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Horm Metab Res. 2007 Oct;39(10):730-3.

The role of the lymphoid system in the regulation of the blood glucose level.

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Merton College, Oxford, UK.


Recent findings have led to a new hypothesis in which it is proposed that the immune system plays a role in regulating the increase in blood glucose levels after a meal. The relevant findings are: (1) the primary lymphoid tissue, the lymph nodes are mostly present within adipose tissue depots throughout the body (there are at least 12 such depots and about 10 (12) lymphocytes, 99% of which are present in lymph nodes); (2) lymphocytes and other immune cells utilize glucose at a high rate but almost all of it is converted to lactate which accumulates in the cells prior to release; (3) glutamine, some of which is synthesized in muscle from glucose, is utilized at a high rate by immune cells, the end-product of which is mainly aspartate, which also accumulates in the cells prior to release; and (4) finally, there is a common blood supply to the lymph node and the adipose tissue depot and the blood flow through the depot and hence the node is increased after a meal. It is proposed that, after a meal, some of the absorbed glucose is taken up from the blood by the lymphocytes and converted to lactate and glutamine is converted to aspartate. These are released slowly into the blood from where they are removed and converted to glycogen by the liver. Hence the immune cells provide a temporary buffer for glucose in the form of lactate and aspartate and, in this way, restrict the rise in blood glucose during and after a meal.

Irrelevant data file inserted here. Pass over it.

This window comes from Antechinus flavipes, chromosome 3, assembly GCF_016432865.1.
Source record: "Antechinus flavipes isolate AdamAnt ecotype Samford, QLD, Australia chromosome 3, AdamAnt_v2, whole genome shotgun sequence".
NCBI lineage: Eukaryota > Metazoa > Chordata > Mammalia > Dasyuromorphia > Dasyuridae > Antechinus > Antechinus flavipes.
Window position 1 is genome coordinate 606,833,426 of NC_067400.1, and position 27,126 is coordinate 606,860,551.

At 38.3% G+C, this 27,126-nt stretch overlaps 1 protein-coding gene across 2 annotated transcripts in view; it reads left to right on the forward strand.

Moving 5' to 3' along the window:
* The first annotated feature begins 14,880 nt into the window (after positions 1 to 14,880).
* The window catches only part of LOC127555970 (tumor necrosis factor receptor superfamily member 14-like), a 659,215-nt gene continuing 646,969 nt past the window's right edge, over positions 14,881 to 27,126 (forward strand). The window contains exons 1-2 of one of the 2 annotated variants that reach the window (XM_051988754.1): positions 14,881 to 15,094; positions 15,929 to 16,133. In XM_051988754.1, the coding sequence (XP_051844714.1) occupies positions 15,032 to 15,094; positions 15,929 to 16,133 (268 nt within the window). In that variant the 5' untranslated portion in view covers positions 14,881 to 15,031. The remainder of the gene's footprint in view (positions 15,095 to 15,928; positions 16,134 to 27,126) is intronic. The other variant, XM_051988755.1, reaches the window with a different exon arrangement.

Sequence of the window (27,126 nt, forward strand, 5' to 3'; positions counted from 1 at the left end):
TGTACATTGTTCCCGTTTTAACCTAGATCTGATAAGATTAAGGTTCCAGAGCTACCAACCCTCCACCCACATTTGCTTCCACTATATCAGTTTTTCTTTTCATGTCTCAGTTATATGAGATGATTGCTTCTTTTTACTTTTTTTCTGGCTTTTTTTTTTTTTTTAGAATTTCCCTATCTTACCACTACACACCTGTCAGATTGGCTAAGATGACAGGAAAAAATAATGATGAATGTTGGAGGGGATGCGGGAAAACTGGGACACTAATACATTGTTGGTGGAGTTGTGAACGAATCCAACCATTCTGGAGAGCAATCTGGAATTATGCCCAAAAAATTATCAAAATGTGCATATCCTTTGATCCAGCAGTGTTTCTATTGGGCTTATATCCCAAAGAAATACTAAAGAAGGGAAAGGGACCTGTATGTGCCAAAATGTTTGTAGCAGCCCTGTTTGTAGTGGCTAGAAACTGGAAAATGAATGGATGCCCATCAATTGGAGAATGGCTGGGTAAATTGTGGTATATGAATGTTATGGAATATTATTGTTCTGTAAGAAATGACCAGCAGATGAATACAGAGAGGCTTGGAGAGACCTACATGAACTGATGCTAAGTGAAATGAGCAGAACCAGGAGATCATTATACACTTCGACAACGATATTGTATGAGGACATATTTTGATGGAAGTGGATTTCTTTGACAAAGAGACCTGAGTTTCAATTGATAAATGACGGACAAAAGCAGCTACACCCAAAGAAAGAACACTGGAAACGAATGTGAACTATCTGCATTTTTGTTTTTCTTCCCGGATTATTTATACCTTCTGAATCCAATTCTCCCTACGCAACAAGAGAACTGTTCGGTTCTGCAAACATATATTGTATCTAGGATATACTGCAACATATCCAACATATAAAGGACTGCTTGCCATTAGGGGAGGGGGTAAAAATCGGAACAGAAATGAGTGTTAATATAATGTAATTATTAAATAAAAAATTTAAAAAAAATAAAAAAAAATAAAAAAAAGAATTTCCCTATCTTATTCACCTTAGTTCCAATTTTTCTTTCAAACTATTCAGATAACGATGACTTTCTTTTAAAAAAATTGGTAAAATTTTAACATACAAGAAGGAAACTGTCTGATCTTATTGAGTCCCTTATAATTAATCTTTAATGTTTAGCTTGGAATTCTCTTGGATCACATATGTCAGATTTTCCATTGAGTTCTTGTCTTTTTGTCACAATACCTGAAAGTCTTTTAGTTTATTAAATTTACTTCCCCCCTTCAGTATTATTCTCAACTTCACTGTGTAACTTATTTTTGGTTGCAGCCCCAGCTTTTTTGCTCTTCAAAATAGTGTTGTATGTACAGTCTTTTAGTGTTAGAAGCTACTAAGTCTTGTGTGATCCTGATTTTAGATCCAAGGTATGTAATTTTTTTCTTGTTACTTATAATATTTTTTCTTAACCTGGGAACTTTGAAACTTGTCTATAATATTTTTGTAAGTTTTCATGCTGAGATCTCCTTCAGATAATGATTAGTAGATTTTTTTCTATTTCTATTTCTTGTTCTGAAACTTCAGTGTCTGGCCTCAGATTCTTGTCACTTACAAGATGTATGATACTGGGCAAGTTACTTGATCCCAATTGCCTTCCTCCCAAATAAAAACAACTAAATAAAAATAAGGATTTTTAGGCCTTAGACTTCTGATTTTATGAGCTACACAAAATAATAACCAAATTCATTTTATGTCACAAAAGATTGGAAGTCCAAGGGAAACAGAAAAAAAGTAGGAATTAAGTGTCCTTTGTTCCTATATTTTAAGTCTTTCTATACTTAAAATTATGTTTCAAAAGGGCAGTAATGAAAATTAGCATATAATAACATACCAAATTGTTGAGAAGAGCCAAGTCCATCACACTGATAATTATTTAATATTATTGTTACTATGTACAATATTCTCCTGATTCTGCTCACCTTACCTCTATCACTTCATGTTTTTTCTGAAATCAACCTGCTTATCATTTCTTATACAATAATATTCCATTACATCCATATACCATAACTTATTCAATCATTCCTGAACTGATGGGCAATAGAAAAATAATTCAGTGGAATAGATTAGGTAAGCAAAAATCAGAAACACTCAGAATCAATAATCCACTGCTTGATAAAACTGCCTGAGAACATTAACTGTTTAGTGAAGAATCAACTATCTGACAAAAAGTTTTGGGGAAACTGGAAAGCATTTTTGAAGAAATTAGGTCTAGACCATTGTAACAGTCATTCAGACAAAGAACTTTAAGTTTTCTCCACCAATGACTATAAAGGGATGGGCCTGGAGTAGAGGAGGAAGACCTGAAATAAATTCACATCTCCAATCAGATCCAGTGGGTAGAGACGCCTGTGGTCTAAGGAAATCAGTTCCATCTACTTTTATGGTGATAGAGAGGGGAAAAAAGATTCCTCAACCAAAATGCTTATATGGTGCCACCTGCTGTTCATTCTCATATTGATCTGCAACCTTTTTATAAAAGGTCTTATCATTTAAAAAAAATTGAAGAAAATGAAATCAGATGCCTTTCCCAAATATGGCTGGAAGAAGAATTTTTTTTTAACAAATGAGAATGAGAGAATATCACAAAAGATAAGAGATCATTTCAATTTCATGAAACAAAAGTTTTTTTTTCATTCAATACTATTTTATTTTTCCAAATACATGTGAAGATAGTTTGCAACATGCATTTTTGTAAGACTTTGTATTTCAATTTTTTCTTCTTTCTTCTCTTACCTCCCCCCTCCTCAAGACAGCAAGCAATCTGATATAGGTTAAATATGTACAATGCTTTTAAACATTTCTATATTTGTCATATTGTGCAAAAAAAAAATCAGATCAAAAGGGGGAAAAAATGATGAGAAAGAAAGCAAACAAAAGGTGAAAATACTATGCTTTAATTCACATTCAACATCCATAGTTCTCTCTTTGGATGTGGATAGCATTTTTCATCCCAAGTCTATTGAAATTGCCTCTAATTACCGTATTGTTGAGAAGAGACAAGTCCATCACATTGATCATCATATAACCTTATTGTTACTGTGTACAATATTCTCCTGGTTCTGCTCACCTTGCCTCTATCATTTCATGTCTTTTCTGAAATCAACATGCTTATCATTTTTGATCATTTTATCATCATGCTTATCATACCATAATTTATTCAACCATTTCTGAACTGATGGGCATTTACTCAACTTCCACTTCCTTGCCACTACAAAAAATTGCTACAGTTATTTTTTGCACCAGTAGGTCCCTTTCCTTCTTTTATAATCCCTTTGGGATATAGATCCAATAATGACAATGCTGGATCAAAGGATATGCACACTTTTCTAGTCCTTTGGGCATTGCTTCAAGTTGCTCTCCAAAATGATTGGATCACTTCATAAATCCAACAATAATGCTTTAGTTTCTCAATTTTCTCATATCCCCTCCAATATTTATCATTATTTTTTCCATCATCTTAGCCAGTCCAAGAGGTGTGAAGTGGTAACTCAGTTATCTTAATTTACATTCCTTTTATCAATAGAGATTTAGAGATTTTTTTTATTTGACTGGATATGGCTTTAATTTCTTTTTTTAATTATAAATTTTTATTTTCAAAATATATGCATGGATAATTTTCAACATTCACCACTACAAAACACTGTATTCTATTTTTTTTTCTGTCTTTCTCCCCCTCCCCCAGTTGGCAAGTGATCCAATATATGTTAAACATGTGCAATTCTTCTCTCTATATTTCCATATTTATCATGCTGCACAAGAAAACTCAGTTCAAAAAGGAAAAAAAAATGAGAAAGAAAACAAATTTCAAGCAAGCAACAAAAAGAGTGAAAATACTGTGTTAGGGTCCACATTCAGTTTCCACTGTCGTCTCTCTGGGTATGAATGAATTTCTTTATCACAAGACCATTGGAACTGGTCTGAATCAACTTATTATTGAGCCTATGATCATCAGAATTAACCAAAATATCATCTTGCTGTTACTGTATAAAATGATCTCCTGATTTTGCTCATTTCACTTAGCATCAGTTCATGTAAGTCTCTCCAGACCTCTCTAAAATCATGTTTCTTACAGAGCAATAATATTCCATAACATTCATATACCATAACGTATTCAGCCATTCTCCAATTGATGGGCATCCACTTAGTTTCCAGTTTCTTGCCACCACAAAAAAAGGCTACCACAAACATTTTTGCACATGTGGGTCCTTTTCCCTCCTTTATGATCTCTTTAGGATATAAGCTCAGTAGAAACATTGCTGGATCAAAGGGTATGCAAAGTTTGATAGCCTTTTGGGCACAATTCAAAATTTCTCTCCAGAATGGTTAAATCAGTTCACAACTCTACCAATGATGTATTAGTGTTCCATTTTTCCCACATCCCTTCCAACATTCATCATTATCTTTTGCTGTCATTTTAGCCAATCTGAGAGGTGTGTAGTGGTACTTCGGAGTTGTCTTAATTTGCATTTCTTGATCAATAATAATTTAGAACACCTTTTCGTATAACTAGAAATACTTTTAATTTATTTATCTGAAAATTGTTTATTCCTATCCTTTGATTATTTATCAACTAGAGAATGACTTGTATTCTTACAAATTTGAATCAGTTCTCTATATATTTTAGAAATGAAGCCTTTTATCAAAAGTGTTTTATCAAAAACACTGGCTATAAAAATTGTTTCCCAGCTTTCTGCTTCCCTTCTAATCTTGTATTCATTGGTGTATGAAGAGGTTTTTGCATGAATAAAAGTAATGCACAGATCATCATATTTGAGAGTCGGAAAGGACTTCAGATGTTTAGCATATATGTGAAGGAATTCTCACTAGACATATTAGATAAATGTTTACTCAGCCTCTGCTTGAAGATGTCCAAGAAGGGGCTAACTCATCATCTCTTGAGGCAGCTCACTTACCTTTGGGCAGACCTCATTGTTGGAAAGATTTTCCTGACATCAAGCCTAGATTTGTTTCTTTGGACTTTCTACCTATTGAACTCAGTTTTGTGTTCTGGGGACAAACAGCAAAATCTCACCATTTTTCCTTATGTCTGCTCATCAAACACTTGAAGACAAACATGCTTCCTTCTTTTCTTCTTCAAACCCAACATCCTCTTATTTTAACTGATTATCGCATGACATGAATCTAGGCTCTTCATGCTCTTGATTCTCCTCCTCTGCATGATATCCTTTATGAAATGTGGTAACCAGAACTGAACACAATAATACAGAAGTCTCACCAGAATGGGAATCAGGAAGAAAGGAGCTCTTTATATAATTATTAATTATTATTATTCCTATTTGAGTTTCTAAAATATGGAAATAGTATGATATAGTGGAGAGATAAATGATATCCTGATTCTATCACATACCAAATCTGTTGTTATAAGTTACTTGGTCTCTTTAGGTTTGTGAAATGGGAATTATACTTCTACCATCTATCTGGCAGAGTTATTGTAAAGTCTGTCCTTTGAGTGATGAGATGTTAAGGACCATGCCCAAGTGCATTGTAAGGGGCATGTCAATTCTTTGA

[Indexed for MEDLINE]

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